By Dr Satyavan Saurabh
The caste question of India needs to be dealt with urgently, otherwise, we will have to pay a heavy price not only socially, but also politically and economically and we will lag in development as well.
Caste census means caste-wise tabulation of the population belonging to all castes of India, mainly Other Backward Classes (OBCs), and not just SCs and STs.
The first separate data on Scheduled Castes (SC) and Scheduled Tribes (ST) was published in the 1952 census. The first caste census data was released in 1931. Despite the caste census being conducted in the 2011 census, the data was not released. Reservation in educational institutions and government jobs is provided based on caste identity. The absence of fresh caste census data means that caste estimates from 1931 are being projected to formulate welfare policies in 2021. Which is redundant. The highest reservation mandate of 27% for Other Backward Classes (OBC) is caste-based as the BP Mandal Commission has found backwardness to be based on caste.
Caste system is a curse in India and has severely restricted the country’s ability to realize its immense potential and become a great nation in science, technology, knowledge, arts, sports, and economic prosperity.
Studies show that 94% of marriages in India are endogamous; 90% of small jobs are done by disadvantaged castes, while the figure is reversed in white-collar jobs. This gross lack of caste diversity, especially at the decision-making level in various sectors – media, judiciary, higher education, bureaucracy, or the corporate sector – is weakening these institutions and their performance. It is indeed strange that while caste plays such a prominent role in our social, economic, and political life, no reliable and comprehensive caste data exists for more than half of our country’s population. The purpose of the caste census is not to focus only on the issue of reservation; The caste census will indeed bring out a large number of issues that need to be addressed by any democratic country, especially the number of people who are marginalized, or who are underprivileged.
Caste census will allow policymakers to develop better policies, and implementation strategies and will also enable more rational debate on sensitive issues. It will also highlight the privileged class of the society. Caste is not only a source of disadvantage but also a very important source of privilege and advantage in our society. We have to stop thinking of caste as applying only to underprivileged people, poor people, and people who are disadvantaged in some way or the other. The contrary is also true, caste has created advantages for some communities and these also need to be recorded. No outline of all castes has been made in India since 1931. Since then, caste has acquired an important place in our lives, and our dependence on the inadequate has increased. The unequal distribution of wealth, resources, and education means a severe lack of purchasing power among the majority of Indians.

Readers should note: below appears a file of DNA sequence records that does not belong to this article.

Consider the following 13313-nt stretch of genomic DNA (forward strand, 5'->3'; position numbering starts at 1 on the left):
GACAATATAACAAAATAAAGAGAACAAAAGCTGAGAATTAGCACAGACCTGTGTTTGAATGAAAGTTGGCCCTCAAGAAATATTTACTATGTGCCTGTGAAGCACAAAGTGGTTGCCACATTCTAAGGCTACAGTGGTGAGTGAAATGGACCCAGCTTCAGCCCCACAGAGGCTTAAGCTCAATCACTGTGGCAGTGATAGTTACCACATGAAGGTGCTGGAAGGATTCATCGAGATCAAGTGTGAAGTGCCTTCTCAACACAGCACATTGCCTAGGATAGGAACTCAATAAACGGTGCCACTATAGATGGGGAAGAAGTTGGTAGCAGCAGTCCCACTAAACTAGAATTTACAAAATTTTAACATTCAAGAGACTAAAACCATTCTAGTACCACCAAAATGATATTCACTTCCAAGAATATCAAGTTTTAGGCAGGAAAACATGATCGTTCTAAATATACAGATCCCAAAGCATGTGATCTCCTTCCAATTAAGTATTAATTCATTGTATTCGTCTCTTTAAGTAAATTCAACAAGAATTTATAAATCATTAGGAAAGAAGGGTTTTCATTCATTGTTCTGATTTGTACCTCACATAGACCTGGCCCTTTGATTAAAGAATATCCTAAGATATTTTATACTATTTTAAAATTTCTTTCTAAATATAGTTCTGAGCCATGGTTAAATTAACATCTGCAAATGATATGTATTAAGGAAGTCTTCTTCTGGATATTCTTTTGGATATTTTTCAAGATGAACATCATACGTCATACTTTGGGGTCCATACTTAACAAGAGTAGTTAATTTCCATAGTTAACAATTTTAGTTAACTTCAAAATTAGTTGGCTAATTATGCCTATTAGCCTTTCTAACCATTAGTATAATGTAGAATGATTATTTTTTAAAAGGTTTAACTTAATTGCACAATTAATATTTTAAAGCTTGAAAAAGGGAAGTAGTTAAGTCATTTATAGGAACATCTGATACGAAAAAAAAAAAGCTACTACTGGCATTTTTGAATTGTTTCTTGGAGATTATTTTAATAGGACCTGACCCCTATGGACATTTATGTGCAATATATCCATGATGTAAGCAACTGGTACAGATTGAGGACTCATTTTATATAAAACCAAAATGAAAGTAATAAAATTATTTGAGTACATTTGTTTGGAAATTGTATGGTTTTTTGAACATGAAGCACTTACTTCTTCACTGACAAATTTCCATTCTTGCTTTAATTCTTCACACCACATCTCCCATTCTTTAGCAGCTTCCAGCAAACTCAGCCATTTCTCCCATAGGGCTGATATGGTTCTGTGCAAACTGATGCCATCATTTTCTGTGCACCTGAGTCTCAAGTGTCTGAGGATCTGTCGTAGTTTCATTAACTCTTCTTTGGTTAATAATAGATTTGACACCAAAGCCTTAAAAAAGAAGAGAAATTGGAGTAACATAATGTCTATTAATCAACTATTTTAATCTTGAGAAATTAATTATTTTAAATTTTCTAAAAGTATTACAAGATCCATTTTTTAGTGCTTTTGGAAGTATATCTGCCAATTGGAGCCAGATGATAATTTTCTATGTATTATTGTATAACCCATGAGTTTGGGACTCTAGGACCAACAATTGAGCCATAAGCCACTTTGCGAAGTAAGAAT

As a democratic nation, we cannot uproot this system forcibly, but we need to put it in place in a democratic, scientific manner. Our Constitution also favors conducting a caste census. Article 340 orders the appointment of a commission to investigate the conditions of the socially and educationally backward classes and make recommendations regarding steps to be taken by governments. There are a lot of myths that disenfranchise a large number of people, especially the marginalized ones. With accurate caste data, the most backward castes can be identified. Some people have benefited greatly over the years, while there are also people in this country who have not benefited at all. The Supreme Court has repeatedly asked governments to provide data related to castes; However, this has not been possible due to the unavailability of such data. As a result, our national life is plagued by mutual distrust and misunderstandings between different castes. All such commissions have had to depend on the date of the last caste census (1931). Caste has an emotional element and thus caste census has political and social implications. There have been concerns that counting caste may help strengthen or rigidify identity. Caste in India has never been a symbol of class or deprivation; this is a specific type of implicit discrimination that often transcends class.
People with Dalit surnames are less likely to be called for a job interview, even if their qualifications are better than a candidate from a higher caste. Landlords are also less likely to accept them as tenants. Hence it is difficult to measure. Marrying a well-educated, affluent Dalit man still sparks violent retribution in the families of upper-caste women across the country every day. India needs to be bold and decisive in dealing with questions of caste through data and statistics in the same way as the United States of America (US) does in dealing with issues of race, class, language, inter-racial marriage, and other issues. Is. This data provides a mirror to the state and society in which they can look at themselves and make decisions to improve. With each passing day and increasing social awareness, the need to abolish the caste system is increasingly being felt. The 21st century is the right time to solve the caste question of India, otherwise, we will have to pay a heavy price not only socially, but also politically and economically and we will lag in development.
Views expressed in the article are the author’s own and do not necessarily represent the editorial stance of Kashmir Observer
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